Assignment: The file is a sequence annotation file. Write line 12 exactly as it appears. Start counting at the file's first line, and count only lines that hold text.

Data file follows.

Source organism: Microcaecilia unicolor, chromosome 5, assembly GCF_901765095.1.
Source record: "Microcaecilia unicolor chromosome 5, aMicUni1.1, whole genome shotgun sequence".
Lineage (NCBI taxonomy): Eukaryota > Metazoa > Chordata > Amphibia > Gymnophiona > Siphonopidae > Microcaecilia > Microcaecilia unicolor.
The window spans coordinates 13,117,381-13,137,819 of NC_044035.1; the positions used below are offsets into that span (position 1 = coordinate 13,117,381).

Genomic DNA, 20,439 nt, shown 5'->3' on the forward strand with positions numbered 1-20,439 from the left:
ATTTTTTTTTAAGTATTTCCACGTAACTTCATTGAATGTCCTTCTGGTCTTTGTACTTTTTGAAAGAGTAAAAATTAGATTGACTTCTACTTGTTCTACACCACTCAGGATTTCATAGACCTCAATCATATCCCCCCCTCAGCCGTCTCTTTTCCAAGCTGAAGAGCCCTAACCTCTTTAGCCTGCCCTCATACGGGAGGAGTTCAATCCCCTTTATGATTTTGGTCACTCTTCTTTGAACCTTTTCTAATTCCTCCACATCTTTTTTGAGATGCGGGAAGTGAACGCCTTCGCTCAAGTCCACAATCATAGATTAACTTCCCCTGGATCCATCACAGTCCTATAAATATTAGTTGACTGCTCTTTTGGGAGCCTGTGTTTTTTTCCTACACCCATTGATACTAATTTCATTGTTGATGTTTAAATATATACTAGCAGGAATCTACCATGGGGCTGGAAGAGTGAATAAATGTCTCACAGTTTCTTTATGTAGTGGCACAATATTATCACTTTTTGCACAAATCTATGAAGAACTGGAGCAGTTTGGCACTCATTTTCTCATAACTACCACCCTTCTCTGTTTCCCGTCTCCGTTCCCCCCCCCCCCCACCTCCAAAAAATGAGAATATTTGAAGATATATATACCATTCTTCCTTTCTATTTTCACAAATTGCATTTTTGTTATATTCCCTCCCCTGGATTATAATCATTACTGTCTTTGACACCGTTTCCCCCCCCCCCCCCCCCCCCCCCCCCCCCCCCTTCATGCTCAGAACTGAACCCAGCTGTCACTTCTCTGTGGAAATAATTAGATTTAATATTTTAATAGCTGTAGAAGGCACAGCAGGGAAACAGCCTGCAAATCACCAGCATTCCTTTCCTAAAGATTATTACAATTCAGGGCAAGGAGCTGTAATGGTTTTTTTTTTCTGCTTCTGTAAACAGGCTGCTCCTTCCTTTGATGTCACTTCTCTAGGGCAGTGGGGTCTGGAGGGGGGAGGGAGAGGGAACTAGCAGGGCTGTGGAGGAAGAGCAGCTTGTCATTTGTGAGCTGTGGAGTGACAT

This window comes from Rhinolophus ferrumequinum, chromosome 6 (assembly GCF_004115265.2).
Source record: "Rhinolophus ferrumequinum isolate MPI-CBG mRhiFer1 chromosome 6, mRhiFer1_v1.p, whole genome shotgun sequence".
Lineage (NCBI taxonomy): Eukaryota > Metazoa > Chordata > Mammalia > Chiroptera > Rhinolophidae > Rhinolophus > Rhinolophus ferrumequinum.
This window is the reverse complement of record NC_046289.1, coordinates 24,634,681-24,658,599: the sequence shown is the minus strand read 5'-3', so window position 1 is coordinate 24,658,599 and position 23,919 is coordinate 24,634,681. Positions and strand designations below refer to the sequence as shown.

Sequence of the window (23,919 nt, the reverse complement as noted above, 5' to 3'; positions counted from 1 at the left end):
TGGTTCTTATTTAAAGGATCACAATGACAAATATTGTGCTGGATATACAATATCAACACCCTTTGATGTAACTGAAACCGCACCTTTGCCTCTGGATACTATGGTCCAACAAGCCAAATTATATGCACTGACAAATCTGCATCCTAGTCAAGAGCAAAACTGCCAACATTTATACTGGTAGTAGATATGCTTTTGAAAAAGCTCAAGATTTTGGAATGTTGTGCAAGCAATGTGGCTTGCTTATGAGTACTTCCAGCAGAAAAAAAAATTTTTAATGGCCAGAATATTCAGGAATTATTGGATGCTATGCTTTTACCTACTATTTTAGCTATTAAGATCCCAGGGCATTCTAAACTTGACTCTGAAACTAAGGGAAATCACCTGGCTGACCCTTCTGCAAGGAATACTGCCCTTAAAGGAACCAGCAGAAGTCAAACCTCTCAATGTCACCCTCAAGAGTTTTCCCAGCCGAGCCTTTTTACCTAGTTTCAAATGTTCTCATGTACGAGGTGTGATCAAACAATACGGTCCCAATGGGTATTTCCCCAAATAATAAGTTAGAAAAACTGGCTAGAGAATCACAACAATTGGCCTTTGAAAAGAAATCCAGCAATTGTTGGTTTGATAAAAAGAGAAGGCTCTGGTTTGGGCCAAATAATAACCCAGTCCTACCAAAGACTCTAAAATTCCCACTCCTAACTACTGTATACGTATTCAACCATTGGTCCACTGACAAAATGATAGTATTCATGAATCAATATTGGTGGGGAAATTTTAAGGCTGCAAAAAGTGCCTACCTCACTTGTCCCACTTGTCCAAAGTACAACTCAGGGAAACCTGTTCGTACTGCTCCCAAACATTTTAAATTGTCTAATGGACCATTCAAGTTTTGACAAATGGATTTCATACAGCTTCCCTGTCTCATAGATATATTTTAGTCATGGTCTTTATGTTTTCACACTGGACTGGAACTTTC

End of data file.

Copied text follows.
TGGTTCTTATTTAAAGGATCACAATGACAAATATTGTGCTGGATATACAATATCAACACCCTTTGATGTAACTGAAACCGCACCTTTGCCTCTGGATACTATGGTCCAACAAGCCAAATTATATGCACTGACAAATCTGCATCCTAGTCAAGAGCAAAACTGCCAACATTTATACTGGTAGTAGATATGCTTTTGAAAAAGCTCAAGATTTTGGAATGTTGTGCAAGCAATGTGGCTTGCTTATGAGTACTTCCAGCAGAAAAAAAAATTTTTAATGGCCAGAATATTCAGGAATTATTGGATGCTATGCTTTTACCTACTATTTTAGCTATTAAGATCCCAGGGCATTCTAAACTTGACTCTGAAACTAAGGGAAATCACCTGGCTGACCCTTCTGCAAGGAATACTGCCCTTAAAGGAACCAGCAGAAGTCAAACCTCTCAATGTCACCCTCAAGAGTTTTCCCAGCCGAGCCTTTTTACCTAGTTTCAAATGTTCTCATGTACGAGGTGTGATCAAACAATACGGTCCCAATGGGTATTTCCCCAAATAATAAGTTAGAAAAACTGGCTAGAGAATCACAACAATTGGCCTTTGAAAAGAAATCCAGCAATTGTTGGTTTGATAAAAAGAGAAGGCTCTGGTTTGGGCCAAATAATAACCCAGTCCTACCAAAGACTCTAAAATTCCCACTCCTAACTACTGTATACGTATTCAACCATTGGTCCACTGACAAAATGATAGTATTCATGAATCAATATTGGTGGGGAAATTTTAAGGCTGCAAAAAGTGCCTACCTCACTTGTCCCACTTGTCCAAAGTACAACTCAGGGAAACCTGTTCGTACTGCTCCCAAACATTTTAAATTGTCTAATGGACCATTCAAGTTTTGACAAATGGATTTCATACAGCTTCCCTGTCTCATAGATATATTTTAGTCATGGTCTTTATGTTTTCACACTGGACTGGAACTTTC